Written by A.C. Onoff
In 1997, on a cold midwinter’s night, an ex-forest engineer swam across the Haida Gwaii islands’ biggest river (off British Columbia’s coast) with a chainsaw and felled the Golden Spruce. It was a one of a kind, 400 year old sitka tree that bared golden, luminous needles. Not only was the tree venerated by the local natives as part of their ancestral culture, it was also a true wonder of nature that died with all its secrets.
Shortly after, the culprit, Grant Hadwin, was arrested upon his own confession and was due to appear in court for the crime he committed. Knowing that he was now the number one enemy of both whites and native inhabitants of the region, he decided to travel to the courtroom by himself, kayaking through the deadly waters of the Hecate Strait. He left dry land and was never to be seen again.
In 2015, when I first heard about this story, I was immediately captivated by the subject. I bought Vaillant’s The Golden Spruce, published in 2005, and devoured it. The book offered us not only a comprehensive and complete report on Hadwin, the forestry industry, and the Haida people, but it also managed to give us a different perspective on good and evil, of culture and myth, obsession and passion. Needless to say, I was thrilled to find out that the NFB had produced a feature documentary based on Vaillant’s work that was coincidently reaching the big screen the exact year I read the book, 10 years after the publishing, and 18 after the tree’s fall…
Sasha Snow’s documentary Hadwin’s Judgement predominantly focuses on Hadwin and the period of his life during which he became increasingly aware of nature’s vulnerability and eventually committed his crime. Interlaced with interviews from old friends, employers, and Haida artists are some poetic reenactments of the engineer’s situation, played by actor/stuntman Douglas Chapman.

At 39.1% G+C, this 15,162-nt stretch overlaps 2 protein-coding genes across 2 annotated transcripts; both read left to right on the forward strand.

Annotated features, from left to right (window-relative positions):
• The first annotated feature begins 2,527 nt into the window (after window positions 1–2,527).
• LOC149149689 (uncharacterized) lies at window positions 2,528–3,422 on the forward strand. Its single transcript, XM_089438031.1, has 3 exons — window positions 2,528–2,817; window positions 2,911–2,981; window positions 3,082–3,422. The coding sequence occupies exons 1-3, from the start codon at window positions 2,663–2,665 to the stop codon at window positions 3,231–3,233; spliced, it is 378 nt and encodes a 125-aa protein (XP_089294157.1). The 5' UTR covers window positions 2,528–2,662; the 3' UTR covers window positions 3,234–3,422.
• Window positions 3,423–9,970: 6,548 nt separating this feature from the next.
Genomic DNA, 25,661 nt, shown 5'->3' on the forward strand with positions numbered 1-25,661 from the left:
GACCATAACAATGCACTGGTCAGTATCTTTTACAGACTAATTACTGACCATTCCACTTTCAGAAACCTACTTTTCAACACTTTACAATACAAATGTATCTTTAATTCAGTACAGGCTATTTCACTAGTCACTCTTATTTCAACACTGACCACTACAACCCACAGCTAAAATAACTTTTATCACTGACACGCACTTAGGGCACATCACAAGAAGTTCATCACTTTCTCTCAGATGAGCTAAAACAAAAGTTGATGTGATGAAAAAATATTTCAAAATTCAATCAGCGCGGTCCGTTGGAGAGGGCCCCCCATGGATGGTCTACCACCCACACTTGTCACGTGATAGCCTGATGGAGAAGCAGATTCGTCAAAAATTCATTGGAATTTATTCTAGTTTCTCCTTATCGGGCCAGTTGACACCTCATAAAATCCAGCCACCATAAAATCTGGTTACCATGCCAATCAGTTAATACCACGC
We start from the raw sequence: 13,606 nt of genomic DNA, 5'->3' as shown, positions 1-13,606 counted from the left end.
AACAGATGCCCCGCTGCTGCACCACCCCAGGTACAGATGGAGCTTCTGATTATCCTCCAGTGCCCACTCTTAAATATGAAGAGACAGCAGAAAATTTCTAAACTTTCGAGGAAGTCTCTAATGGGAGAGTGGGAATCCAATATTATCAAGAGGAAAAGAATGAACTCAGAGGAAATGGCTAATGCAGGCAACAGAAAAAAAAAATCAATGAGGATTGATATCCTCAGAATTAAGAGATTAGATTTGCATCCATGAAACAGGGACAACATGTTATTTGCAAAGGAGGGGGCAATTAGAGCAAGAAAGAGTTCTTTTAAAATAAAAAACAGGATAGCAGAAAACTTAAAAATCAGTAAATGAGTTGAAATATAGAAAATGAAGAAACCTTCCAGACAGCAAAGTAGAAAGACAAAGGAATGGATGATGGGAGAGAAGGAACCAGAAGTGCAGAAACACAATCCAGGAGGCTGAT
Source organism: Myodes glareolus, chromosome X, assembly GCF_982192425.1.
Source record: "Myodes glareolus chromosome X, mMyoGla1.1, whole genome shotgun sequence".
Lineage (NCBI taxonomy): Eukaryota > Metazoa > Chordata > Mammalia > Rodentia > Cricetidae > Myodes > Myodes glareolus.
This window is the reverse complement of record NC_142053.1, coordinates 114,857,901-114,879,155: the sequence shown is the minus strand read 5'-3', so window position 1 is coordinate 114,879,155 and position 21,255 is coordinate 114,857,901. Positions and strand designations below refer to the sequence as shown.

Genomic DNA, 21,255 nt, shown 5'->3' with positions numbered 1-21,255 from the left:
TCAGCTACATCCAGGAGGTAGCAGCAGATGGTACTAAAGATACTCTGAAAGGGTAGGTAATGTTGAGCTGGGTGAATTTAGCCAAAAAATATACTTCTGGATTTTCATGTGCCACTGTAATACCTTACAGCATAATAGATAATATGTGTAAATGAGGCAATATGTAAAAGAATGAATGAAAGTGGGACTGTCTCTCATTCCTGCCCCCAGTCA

If I was secretly hoping to use this film to draw friends and relatives into the mesmerizing realm of the Golden Spruce, I now have to face the fact that it will not work. While it is obvious that the writer/director could not cover in a single documentary nearly as much ground as the book did, the portion he is surveying is more than incomplete; it is borderline difficult to follow and bears a lack of crucial, vital information. Even more, the info the film does share with the viewers is unclear and shrouded in a mist that could lead people who haven’t read the book down some misguiding paths. That also goes for the title. Clearly fascinated by Hadwin (which I can easily understand), Snow failed to expose a fascinating event engendered by fascinating people in an interesting way.
But while the writing is truly unsatisfying, the direction, on the other hand, is a true master work. From the cinematography, the editing, and the music to the interviews and reenactments, everything offered to your senses is so perfectly crafted it should keep the spectators glue to their seats. The camera work is simply magnificent and gives a true majestic glow to everything it captured. The forest shots, the shore, the interviews… it is all perfectly mixed with a subtle but haunting score, imprinting us with an amazing rendition of British Columbia’s islands’ natural beauty.
With Hadwin’s Judgement, Sasha Snow appears to me as a skillful poet. And while I fear the subject shared in his film will fail to captivate due to a lack of information and clarity, its powerful poetry is not to be missed. A beautiful poem, where nature shines like a golden sitka spruce.